NEW YORK — Toronto Blue Jays manager Charlie Montoyo remembers watching Trent Thornton pitch for the first time this spring and wondering how this kid was going to make it all work. That huge leg kick. The way his hands start up at his chest, go down to his thighs, then come all the way back up again behind his head. How was Thornton going to be able to maintain this Rube Goldberg machine of a delivery over five, six, sometimes seven innings every fifth day?
"We were debating it — can he pitch seven innings with all that movement and stuff? Or is he going to be a bullpen guy?" Montoyo remembers. "It’s a lot of stuff going on."
And as we sit here today at the midpoint of the 2019 season — the Blue Jays marked the occasion by losing, 8-7, to the New York Yankees, dropping to 29-52 over the first half — it’s easy to forget Thornton was initially headed for triple-A to try to settle that debate. But then Ryan Borucki was lost late in spring training to an elbow issue. And Clay Buchholz wasn’t able to get up to speed in time after signing midway through camp. Needing a starter, the Blue Jays weighed their options and decided to see if Thornton could figure it out in the majors instead.
Then he went out and set a franchise record with eight strikeouts over five shutout innings in his MLB debut. And after a run of inconsistency through late April and early May, Thornton settled into a groove. He pitched to a 3.57 ERA over eight outings from the middle of May up until Wednesday afternoon’s start, averaging 5.2 innings per game.
He struck out 10 San Diego Padres over six innings at home; he held the Houston Astros scoreless over 6.2 at Minute Maid Park; he allowed only a pair of runs over 6.1 against the Boston Red Sox at Fenway. As he rolled along, Thornton answered every question Montoyo had when he first watched him back in spring.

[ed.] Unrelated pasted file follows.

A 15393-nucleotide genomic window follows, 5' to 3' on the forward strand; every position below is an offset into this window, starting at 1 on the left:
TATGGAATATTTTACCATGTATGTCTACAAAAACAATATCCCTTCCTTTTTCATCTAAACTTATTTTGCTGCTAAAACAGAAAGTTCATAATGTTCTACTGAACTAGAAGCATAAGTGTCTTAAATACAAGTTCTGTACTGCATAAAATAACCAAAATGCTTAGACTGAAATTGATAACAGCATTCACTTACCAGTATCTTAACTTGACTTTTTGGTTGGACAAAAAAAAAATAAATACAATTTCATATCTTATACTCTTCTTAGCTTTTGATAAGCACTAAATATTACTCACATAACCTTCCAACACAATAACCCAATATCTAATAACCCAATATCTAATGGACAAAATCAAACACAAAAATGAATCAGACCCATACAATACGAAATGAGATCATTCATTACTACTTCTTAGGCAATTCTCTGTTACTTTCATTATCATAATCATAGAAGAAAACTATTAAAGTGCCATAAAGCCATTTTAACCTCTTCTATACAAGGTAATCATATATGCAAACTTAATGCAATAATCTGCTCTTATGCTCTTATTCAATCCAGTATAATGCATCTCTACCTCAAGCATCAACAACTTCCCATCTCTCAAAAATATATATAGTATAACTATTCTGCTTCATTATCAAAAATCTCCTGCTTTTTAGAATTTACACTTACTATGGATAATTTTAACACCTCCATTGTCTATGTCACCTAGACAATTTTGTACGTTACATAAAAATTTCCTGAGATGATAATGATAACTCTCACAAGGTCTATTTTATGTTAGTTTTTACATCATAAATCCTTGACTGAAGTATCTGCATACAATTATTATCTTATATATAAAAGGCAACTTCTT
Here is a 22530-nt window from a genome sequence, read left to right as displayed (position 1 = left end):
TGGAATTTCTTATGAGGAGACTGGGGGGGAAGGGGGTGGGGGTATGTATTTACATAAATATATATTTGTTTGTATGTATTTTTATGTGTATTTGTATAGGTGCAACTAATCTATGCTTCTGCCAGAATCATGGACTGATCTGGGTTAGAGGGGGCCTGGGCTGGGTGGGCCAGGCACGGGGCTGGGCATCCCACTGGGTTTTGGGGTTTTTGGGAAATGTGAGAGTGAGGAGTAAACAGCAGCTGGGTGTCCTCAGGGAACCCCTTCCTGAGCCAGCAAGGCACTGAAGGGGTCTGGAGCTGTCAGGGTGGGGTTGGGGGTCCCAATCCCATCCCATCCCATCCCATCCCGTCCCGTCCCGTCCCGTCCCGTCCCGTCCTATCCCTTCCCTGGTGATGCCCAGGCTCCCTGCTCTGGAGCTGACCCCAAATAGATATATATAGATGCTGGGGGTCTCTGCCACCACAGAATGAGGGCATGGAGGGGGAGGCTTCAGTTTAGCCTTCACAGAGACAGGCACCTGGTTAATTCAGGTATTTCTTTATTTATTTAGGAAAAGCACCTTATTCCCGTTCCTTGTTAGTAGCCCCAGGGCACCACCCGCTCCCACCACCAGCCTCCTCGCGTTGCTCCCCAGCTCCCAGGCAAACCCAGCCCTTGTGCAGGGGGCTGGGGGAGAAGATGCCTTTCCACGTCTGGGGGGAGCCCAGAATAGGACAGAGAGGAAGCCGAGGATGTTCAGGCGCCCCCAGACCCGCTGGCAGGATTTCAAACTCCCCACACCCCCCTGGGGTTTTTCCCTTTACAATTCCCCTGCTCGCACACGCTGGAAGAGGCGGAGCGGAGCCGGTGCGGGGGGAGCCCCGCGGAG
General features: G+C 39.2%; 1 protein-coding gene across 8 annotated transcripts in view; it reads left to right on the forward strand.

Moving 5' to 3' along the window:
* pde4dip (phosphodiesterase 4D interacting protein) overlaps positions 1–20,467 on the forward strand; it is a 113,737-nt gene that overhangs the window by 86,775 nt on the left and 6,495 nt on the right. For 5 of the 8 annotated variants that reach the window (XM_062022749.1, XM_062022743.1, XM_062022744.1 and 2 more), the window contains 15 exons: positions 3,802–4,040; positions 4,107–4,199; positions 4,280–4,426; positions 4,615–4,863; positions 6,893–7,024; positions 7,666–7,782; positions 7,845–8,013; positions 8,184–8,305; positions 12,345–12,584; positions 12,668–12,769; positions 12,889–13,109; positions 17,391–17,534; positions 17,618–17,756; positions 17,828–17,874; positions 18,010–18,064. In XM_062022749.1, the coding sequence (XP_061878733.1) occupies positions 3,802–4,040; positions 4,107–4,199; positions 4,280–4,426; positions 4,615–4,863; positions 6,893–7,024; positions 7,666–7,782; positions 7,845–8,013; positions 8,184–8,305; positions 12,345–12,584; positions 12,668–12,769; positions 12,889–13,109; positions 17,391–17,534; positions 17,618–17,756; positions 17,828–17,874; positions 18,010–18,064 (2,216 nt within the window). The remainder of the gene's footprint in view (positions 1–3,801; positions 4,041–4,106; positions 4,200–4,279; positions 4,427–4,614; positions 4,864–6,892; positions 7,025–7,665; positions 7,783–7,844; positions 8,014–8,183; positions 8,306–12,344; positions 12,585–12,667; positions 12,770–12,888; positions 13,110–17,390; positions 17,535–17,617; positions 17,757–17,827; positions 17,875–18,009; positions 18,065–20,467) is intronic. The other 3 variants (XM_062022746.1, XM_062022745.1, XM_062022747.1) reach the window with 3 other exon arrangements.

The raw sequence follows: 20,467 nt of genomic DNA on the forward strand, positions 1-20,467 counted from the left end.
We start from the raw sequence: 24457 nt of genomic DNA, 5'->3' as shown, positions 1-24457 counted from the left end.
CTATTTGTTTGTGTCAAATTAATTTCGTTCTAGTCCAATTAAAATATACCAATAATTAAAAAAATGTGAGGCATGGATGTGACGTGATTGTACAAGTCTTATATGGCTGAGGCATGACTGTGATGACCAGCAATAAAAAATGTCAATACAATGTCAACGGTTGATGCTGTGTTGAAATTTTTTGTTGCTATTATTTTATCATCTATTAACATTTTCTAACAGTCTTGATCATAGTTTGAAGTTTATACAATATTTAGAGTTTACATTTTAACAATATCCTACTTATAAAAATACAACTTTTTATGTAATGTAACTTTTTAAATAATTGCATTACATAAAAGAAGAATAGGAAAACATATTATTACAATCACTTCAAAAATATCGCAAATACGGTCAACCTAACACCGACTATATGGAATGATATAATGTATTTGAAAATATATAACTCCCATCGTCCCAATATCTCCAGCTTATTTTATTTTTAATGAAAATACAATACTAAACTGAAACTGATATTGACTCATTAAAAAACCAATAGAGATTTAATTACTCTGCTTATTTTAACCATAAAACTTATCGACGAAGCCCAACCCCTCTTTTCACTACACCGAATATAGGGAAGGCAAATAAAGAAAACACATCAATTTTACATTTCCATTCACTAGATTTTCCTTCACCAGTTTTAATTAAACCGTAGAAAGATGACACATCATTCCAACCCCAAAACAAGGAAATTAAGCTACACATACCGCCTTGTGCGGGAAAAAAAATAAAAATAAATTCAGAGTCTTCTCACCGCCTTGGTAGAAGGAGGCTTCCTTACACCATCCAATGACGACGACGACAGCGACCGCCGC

"He looks like a big-league pitcher, you know?" Montoyo said in his office Wednesday morning, before his team played a matinee at Yankee Stadium. "When he takes the mound, we’ve got a chance. I’m comfortable today with Trent on the mound."
But he’s still a rookie. Still only 25 and taking his first trip through a major-league season. Still learning. A little while ago, the Blue Jays showed Thornton some data with regards to his pitch mix, which was trending too curveball-dominant. So, he adjusted, and started throwing his fastball more often. He was trying to stay ahead of the opponents who were accumulating his video and tendencies, engineering new ways to attack him. You have to in this game. The hitters are too good.
And this Yankees lineup is too good. There’s no break, even with Giancarlo Stanton — the 2017 NL MVP — on the bench. Wednesday, DJ LeMahieu led off with the highest batting average in the American League. Gary Sanchez, Luke Voit, and Edwin Encarnacion formed a heart of the order with 64 combined home runs. Gleyber Torres, batting eighth, was one shy of a 20-homer season and carried an .898 OPS into the game. It’s big boy baseball.
"Yeah, I mean, you look at that lineup and you can’t take a breath on any single person," Thornton said. "Every single one of those guys can run the ball out of the yard — especially at a park like this."
Statistically, the worst hitter in the lineup was shortstop Didi Gregorius, who did exactly what Thornton was talking about in the second inning, drilling a 95-m.p.h., full-count fastball over the right-centre field wall to score his team’s first run. That gave New York 29 consecutive games with a home run, which has never before happened in MLB history. These Yankees are a lot for anyone. Especially a rookie making only his 17th career big-league start.
And so, Thornton grinded through a long, hot learning experience in the Bronx Wednesday, as the Yankees methodically wore him down like they were swinging an axe at a tall tree. It started immediately, as LeMahieu led off the game with a single at the end of an 11-pitch at-bat. And it continued after Gregorius’ homer in the second, as Aaron Hicks walked on five pitches and Torres singled after seven.
Then, a seven-pitch LeMahieu walk. An Aaron Judge single. The inning stretched all the way to 43 pitches in the unrelenting afternoon sun.
Thornton’s pitch count soared to 80 through three. And when he gave up a two-run shot to LeMahieu with one out in the fourth, watching an 89-m.p.h. cutter leave his hand and end up in the right-centre field seats, Thornton looked over at his dugout and saw Montoyo coming out to get him.